Let’s get one thing straight. This is an extraordinary All Black side, albeit during an era where perhaps the competition hasn’t been quite at its best.
Who knew of Anton Lienert-Brown a year ago?
Who envisaged that Beauden Barrett could be, goal kicking aside, be our best ever Number 10?
Who knew that Aaron Smith maybe wasn’t the best halfback in the country or world after all?
As unpatriotic as it may sound, would Colin Meads come close to what Brodie Retallick has achieved?
Coles v Fitzpatrick? This is not really an argument worth having.
This is a genuine GOAT All Blacks side and, going by the odds, this Saturday they will break the record of consecutive test wines against so-called Tier One test nations. A welcome addition of spice to what would otherwise have been viewed as a dead rubber.
So what’s this Tier One thing about? Don’t forget this string includes Tonga, Namibia and Georgia. Three sides the All Blacks would never play against were it not for the Rugby World Cup.
Note the 1970 All Black side to South Africa played a match against Namibia before the end of the streak.
July 4 1970. Windhoek. South West Africa (now Namibia) 0 New Zealand 16
So that’s a streak of 18 if all things are to be treated fairly. They also played Zimbabwe.
July 21 1970. Salisbury. Rhodesia (now Zimbabwe) 14 New Zealand 27
@Sportsfreakconz The record is for a tier 1 team not just against tiers 1 teams.
— AJ (@AJayZaNZ) October 18, 2016
Orwellian revisionism brilliance aside, we should not forget what has come before, especially the Needle Allen coached side of 1965-70. That’s right, five whole years of unbeaten All Black victories, in a time when test matches were a little more cherished.
The first test had Sir Wilson Whineray in charge, after that it was Sir Brian Lochore’s team. Just think of the names in the pack. Sir Colin Meads, his brother, Kel Tremain, Ian Kirkpatrick, Graham Williams, Lochore, Waka Nathan, Ken Gray and Jazz Muller to name a few.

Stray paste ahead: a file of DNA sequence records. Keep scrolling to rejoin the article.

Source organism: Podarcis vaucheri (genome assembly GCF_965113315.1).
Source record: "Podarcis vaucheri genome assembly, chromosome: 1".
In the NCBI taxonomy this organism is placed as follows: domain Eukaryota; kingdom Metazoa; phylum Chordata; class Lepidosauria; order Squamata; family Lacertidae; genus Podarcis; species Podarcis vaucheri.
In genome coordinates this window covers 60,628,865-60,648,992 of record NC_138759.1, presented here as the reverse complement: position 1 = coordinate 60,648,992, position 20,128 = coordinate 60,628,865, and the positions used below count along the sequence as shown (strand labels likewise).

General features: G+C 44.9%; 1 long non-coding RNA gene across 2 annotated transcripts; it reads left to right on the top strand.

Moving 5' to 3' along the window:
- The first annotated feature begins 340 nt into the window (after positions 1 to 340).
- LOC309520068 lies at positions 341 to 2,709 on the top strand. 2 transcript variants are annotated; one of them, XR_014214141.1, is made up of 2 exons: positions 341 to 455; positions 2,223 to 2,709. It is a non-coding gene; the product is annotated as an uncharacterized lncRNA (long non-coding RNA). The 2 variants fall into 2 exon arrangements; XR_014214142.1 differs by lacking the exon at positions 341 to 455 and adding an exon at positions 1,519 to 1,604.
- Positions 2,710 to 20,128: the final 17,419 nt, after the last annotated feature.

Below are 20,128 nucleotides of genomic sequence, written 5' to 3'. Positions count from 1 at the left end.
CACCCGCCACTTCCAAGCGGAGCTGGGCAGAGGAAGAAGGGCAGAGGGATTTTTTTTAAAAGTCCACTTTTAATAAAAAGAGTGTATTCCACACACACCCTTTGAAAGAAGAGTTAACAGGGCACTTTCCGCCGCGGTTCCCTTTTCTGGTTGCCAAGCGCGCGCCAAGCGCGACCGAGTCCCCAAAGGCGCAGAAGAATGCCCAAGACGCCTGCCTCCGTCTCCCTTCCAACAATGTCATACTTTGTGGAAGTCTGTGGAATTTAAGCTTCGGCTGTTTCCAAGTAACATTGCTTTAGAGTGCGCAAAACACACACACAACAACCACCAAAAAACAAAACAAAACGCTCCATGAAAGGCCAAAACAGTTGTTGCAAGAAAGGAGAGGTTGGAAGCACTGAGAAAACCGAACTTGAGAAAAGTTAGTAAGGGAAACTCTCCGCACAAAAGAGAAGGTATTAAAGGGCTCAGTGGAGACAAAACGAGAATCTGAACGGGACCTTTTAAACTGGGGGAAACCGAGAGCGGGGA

In the backs there were various combinations of Going and Laidlaw, Kirton and Herewini, Williment and McCormick, and Crash MacRae. And those backs were used too; a rarity up until that point.
For that second half of the decade they completely dominated world rugby. And they did it playing attractive rugby too. The streak included a then record win over the Springboks and a first ever whitewash over the British and Irish Lions. It should have included a first ever Grand Slam in 1967 but for a foot and mouth outbreak in the UK that prevented them touring Ireland.
They had to burn their kit before returning to New Zealand
Then, at Loftus Versfeld they came up against the likes ofDe Villiers, Nomis, du Preez, Piet Robbertse and Dr Malan in the high veldt dust. South Africa was easily the toughest place to visit in the Apartheid era..
This side deserves the accolades, but if you respect the Heritage of All Black rugby you should read up on what that side of the late 1960s achieved.